Having one for the road?
The issue of drink-driving has to be taken seriously again as old habits are returning
Published 08/11/2015 | 02:30
The distress of the sentencing judge was obvious, his voice "thickened and faded". No wonder Judge Keenan Johnson's "measured tones deserted him" when he recalled how in a blink of an eye on April 17, 2014 the beautiful family life of Ronan and Gillian Treacy was shattered for ever.
This happened when Finbarr O'Rourke, after drinking more than nine pints of cider, had driven and caused the death of four-year-old Ciaran Treacy and life-changing injuries to the boy's mother.
Sentencing O'Rourke, who cast a pathetic, pitiful presence in court, to seven-and-a-half years in prison Judge Johnson remarked that "anyone who drinks and drives … should ask themselves how they would cope if they found themselves in the position which the accused finds himself in today."
The court heard that O'Rourke had tried to take his life on two occasions since the accident and the judge noted that he was "inherently a decent human being who made some very bad decisions on the night of the accident."
And there we have it. So many people are still making "very bad decisions" every day and night of the week and, as the festive season approaches, probably ever more so.
I was away in Scotland for a very poignant family occasion the October Bank Holiday week and came back to on the Sunday to read Brendan O'Connor's heart-rending powerful piece in this paper about the day of the accident and the awful, awful consequences the Treacy family have to live with.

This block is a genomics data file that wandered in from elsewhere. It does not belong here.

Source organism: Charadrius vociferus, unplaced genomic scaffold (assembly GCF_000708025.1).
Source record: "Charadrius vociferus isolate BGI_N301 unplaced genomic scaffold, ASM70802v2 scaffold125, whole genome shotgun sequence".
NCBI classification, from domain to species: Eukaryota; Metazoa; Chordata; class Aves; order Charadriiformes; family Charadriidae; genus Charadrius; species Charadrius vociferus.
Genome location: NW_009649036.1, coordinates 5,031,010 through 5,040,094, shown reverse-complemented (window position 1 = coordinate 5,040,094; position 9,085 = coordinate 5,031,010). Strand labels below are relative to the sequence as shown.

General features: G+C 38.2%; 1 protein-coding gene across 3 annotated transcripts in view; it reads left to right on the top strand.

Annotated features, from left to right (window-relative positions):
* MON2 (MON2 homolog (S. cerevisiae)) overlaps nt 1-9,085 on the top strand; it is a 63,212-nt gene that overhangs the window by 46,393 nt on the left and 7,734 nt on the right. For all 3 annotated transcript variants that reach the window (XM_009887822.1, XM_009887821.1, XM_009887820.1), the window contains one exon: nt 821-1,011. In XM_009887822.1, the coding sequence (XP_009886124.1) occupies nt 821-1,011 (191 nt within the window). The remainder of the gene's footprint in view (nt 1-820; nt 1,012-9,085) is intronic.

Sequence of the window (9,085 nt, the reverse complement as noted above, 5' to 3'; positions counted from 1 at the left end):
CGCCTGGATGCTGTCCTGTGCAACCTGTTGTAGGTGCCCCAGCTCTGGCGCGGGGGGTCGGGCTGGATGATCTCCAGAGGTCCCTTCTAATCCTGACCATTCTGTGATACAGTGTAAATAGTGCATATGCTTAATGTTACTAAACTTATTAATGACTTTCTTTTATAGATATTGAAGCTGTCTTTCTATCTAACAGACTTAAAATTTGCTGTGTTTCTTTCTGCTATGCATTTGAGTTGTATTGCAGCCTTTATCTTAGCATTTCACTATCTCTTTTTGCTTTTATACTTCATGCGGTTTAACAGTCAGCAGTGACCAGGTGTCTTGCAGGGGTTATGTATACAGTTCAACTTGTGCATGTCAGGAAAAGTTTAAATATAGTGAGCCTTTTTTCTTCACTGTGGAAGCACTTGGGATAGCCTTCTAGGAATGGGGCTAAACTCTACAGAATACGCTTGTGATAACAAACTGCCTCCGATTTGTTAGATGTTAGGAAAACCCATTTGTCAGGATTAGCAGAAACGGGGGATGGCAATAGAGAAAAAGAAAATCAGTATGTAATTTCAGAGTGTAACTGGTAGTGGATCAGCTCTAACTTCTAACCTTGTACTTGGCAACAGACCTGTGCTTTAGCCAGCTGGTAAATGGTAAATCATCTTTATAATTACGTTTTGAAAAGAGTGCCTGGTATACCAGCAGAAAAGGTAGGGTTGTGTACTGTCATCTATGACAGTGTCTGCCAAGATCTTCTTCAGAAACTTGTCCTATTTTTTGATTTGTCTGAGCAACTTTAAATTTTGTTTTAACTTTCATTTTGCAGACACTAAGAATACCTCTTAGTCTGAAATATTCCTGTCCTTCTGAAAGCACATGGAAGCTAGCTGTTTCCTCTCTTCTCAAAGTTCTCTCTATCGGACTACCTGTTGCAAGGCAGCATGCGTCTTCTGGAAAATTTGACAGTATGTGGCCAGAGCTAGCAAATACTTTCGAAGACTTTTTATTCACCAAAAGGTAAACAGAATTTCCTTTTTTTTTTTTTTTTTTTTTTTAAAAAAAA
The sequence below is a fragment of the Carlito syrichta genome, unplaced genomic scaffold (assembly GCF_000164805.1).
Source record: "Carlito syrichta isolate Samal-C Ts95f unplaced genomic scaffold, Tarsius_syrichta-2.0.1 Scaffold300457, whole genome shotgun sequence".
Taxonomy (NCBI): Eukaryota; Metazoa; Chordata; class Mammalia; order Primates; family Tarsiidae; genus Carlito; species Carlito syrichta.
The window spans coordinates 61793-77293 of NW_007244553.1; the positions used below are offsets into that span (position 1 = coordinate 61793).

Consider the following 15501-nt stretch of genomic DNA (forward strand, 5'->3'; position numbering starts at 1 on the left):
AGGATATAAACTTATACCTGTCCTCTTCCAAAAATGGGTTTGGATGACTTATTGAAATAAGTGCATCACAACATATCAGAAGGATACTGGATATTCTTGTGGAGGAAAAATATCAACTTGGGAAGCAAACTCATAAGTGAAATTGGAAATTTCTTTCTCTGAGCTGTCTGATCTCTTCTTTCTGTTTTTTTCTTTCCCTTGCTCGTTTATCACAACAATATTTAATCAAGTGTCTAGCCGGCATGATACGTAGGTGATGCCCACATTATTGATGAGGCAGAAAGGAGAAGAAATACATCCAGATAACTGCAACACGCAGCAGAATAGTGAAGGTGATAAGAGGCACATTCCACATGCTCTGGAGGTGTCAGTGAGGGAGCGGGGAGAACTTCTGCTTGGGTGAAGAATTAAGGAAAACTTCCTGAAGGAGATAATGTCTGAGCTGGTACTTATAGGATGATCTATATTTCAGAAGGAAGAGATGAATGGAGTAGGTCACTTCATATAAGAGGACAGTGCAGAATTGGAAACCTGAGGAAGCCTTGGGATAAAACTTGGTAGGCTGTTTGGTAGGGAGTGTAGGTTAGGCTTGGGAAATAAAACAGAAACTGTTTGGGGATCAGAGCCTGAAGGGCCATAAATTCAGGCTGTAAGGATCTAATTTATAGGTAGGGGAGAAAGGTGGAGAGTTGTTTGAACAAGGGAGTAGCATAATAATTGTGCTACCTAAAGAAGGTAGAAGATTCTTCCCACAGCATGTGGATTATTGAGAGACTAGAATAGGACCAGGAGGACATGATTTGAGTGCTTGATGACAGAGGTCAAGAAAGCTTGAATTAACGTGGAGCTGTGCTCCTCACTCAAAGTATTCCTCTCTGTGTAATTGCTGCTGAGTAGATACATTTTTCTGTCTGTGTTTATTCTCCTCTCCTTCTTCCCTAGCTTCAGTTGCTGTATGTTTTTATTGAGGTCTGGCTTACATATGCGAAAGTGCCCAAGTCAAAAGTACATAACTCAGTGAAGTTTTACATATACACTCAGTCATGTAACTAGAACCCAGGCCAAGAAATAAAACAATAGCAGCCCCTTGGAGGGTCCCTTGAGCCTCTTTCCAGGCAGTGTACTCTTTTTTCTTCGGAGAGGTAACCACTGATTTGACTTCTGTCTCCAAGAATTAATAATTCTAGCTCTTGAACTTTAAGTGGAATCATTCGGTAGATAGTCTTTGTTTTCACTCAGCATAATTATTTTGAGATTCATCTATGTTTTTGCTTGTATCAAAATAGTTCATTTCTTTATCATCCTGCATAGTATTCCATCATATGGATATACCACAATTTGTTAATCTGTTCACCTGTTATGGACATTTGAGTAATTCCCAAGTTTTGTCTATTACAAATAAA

Brendan's writing seared into my brain as I have been increasingly struck that attitudes to drink-driving are becoming again a bit relaxed, both here and abroad.
In the 1960s my father ran a hotel in Cornwall when the first breathalysers were introduced; he railed against it in the same way publicans and rural-dwellers still do.
But quickly attitudes changed and by the time I arrived in Dublin in 1979, Britain was largely compliant. Yet here it was something else entirely. It was mayhem. It seemed nobody heeded the law and well into the 1990s driving as drunk as possible seemed almost a badge of honour and the stuff of bar-room bragging.
Yet sense prevailed and greater enforcement - including the distinct possibility of being breathalysed on your way to work the morning after a night on the tiles - together with a gradual sense of social opprobrium began to radically change attitudes in the cities and towns at least.
It was about time. Even motoring correspondents needed reining in. I remember many the night on launches abroad staying up almost all night with some of my colleagues on a test drive enjoying a manufacturers' hospitality and then being presented over breakfast with cars to take out into the mountains or onto racing circuits. Absolutely crazy. That some car companies are giving breath tests in the morning at least shows a sense of responsibility.
During my recent trip to Scotland, it was like going back to the bad old days. In one local pub people were happily drinking all day until almost comatose and then driving home.
"Och, it's only old (so and so) and he takes it very slow." … "Ah, the cars know the way home well enough." Were two comments I got. No doubt Finbarr O'Rourke would have said the same if he had got home safely on April 17 last year.
What was more shocking was to see visitors falling into the same trap. They might risk one at home, but here it was three or four. The slope is slippery and horribly dangerous. The pressure to swap the half-hour walk to the pub for a five-minute drive was immense.
It's the same back here, especially down the country. The sense of entitlement, the very big chance of getting away with it and a growing alienation from society in some quarters means that chances are being taken and the ground is being prepared for many more horror stories like what happened to the Treacy family last year.
Get sense. There have been too many tears shed already. Christmas is coming, be sensible and plan.
Don't contribute to the empty chairs, the stockings not put out and the crackers left unpulled.